Virginia Clinic's TRAP Law Appeal Will Proceed in Court
In a victory for the Falls Church Healthcare Center, a Virginia women's health clinic that provides abortions, an Arlington County judge ruled last week to allow the clinic's appeal regarding targeted regulation of abortion provider (TRAP) laws to move forward in court. Virginia Attorney General Ken Cuccinelli, who is currently running for state Governor, had tried to have the appeal dismissed, but the judge ruled against him.
At issue was whether the Virginia Board of Health and Cuccinelli would be required to participate in a hearing about allegations that the Board violated an executive order by Governor Bob McDonnell. McDonnell's order requires state agencies to consider how regulations impact small businesses and to make alternative options available.
The TRAP regulations in question have a detrimental impact on abortion clinics, imposing high costs for unnecessary structural and operational changes, and very little time to adhere to them. Examples of changes required by the regulations include making additional parking available, replacing existing ceilings, and adding showers to all facilities for staff members. The regulations have already forced two Virginia clinics to close since they went into effect in June. It would cost the Falls Church Healthcare Center over 60,000 dollars to adhere to them, according to its Director, Rosemary Codding.
The clinic's appeal also claims that a hearing would show that Cuccinelli pressured the board to drop a "grandfather clause" exempting existing facilities from the new regulations.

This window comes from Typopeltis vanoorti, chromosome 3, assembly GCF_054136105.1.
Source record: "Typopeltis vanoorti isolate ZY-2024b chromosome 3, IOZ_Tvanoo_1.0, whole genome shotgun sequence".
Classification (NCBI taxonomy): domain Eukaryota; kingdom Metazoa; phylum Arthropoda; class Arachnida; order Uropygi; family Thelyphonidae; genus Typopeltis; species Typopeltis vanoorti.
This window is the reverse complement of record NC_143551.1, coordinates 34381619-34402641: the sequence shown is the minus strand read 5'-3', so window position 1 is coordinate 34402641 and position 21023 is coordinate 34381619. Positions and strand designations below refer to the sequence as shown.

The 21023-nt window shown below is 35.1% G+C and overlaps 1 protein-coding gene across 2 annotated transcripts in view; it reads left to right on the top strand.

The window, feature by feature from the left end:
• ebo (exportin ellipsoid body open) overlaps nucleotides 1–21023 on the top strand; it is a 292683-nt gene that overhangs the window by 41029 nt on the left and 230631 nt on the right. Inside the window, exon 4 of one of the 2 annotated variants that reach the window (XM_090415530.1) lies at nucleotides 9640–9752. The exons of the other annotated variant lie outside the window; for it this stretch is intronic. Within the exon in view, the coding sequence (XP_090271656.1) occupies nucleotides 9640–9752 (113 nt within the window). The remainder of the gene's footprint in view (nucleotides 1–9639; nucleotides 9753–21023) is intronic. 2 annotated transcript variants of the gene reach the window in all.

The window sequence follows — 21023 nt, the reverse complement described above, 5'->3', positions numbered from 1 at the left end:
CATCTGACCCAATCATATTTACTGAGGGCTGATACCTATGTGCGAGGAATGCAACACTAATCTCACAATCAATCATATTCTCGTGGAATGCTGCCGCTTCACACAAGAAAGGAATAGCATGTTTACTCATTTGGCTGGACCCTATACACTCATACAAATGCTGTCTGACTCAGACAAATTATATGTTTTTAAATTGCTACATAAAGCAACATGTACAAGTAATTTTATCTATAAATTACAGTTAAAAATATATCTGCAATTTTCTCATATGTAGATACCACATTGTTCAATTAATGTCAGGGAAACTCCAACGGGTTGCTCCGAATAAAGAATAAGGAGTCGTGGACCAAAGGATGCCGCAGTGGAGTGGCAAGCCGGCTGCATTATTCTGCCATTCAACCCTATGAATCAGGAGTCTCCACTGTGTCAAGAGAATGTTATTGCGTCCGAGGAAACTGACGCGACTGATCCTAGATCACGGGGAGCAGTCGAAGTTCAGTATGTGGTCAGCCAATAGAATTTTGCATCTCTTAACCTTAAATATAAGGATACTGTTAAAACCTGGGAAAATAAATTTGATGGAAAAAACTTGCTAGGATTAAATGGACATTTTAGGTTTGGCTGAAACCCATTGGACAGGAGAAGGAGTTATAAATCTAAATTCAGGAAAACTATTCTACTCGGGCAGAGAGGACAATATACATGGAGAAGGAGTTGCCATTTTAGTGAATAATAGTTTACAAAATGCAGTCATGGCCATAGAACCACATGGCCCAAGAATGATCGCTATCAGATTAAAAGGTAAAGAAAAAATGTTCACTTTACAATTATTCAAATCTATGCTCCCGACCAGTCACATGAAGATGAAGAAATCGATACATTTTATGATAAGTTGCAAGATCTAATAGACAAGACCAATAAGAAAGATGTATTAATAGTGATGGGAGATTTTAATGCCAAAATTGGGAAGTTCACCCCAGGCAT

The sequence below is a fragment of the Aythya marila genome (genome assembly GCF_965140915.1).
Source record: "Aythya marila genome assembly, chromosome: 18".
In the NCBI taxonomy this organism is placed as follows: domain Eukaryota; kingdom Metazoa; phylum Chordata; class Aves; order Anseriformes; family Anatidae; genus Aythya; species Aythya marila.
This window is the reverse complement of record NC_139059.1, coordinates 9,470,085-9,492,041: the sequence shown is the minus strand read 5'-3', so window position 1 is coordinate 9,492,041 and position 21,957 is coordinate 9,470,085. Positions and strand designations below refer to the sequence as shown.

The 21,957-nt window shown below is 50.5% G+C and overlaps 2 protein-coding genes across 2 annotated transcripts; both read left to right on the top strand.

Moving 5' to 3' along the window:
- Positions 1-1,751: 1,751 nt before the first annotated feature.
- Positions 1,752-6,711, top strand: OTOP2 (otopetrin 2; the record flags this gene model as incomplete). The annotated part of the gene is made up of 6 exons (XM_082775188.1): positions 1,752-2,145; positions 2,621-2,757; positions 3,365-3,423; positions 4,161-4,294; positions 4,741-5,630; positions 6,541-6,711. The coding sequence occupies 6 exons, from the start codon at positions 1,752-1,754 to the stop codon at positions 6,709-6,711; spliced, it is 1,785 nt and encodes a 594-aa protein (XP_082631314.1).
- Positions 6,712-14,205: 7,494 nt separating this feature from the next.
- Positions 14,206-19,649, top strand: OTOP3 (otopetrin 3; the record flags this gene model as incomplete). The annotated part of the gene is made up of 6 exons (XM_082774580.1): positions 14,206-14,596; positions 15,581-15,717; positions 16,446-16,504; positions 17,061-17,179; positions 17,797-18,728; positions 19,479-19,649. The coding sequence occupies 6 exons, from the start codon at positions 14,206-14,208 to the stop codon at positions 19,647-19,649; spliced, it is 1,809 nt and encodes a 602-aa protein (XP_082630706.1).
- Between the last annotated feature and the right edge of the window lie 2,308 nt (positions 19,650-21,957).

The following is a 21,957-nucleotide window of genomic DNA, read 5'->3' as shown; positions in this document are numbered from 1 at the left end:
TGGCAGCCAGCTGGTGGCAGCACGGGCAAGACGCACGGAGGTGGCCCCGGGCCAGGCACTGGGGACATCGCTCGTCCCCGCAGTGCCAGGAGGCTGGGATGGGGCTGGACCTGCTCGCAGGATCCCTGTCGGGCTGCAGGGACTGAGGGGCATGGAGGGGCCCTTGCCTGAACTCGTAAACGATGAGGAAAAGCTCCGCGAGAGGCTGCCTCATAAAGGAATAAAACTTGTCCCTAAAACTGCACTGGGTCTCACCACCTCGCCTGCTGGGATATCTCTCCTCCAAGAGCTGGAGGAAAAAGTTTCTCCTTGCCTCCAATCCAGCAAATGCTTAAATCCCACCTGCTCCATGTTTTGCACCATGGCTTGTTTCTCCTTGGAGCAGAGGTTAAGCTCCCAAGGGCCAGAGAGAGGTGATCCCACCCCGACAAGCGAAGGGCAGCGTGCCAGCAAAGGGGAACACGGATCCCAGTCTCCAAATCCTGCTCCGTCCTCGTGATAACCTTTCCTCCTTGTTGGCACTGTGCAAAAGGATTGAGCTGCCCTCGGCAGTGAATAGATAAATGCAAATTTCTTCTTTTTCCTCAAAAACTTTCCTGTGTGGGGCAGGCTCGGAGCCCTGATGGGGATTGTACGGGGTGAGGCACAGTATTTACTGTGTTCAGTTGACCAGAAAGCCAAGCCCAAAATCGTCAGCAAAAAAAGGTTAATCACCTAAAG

About 30 supporters of the clinic attended the hearing in the courtroom, and around 75 attended a lively rally before the hearing outside the courthouse.
Media Resources: RH Reality Check 10/9/13; Feminist Newswire 6/14/13, 7/16/13
8/28/2015 Alaska Court Protects Abortion Access for Low-Income Women - The Alaska Superior Court struck down a state law yesterday that would have severely limited abortion access for low-income women in Alaska.
The state's Superior Court also struck down a Department of Health and Social Services regulation that placed narrow specifications on Medicaid coverage for abortions, requiring that Medicaid-funded abortions be determined by a physician to be "medically necessary." Last year, the Center for Reproductive Rights, the American Civil Liberties Union, and Planned Parenthood sued on behalf of the Planned Parenthood of the Great Northwest, claiming that the narrow definition of "medically necessary" arbitrarily established conditions designed to restrict the ability of low-income women to access abortion services.
The law was temporarily blocked last July by an Alaskan state court judge.
Superior Court Judge John Suddock ordered yesterday that the state be blocked from implementing this regulation, ruling that it placed an undue burden on low-income women seeking abortion services in Alaska.
"By providing health care to all poor Alaskans except women who need abortions, the challenged regulation violates the state constitutional guarantee of 'equal rights, opportunities, and protection under the law'," the ruling read.
"We applaud the superior court for striing down these cruel restrictions on women's health and rights that violate the Alaska Constitution," said Chris Charbonneau, CEO of Planned Parenthood of the Great Northwest and the Hawaiian Islands. . . .
8/26/2015 Saudi Women Prepare to Vote for the First Time - The fight for gender equality is making slow but notable progress in Saudi Arabia, where women will be allowed to vote for the first time in upcoming December elections.
This shift in Saudi law came in 2011, when a royal decree announced that women would be allowed to vote and run in local elections beginning in December of 2015. . . .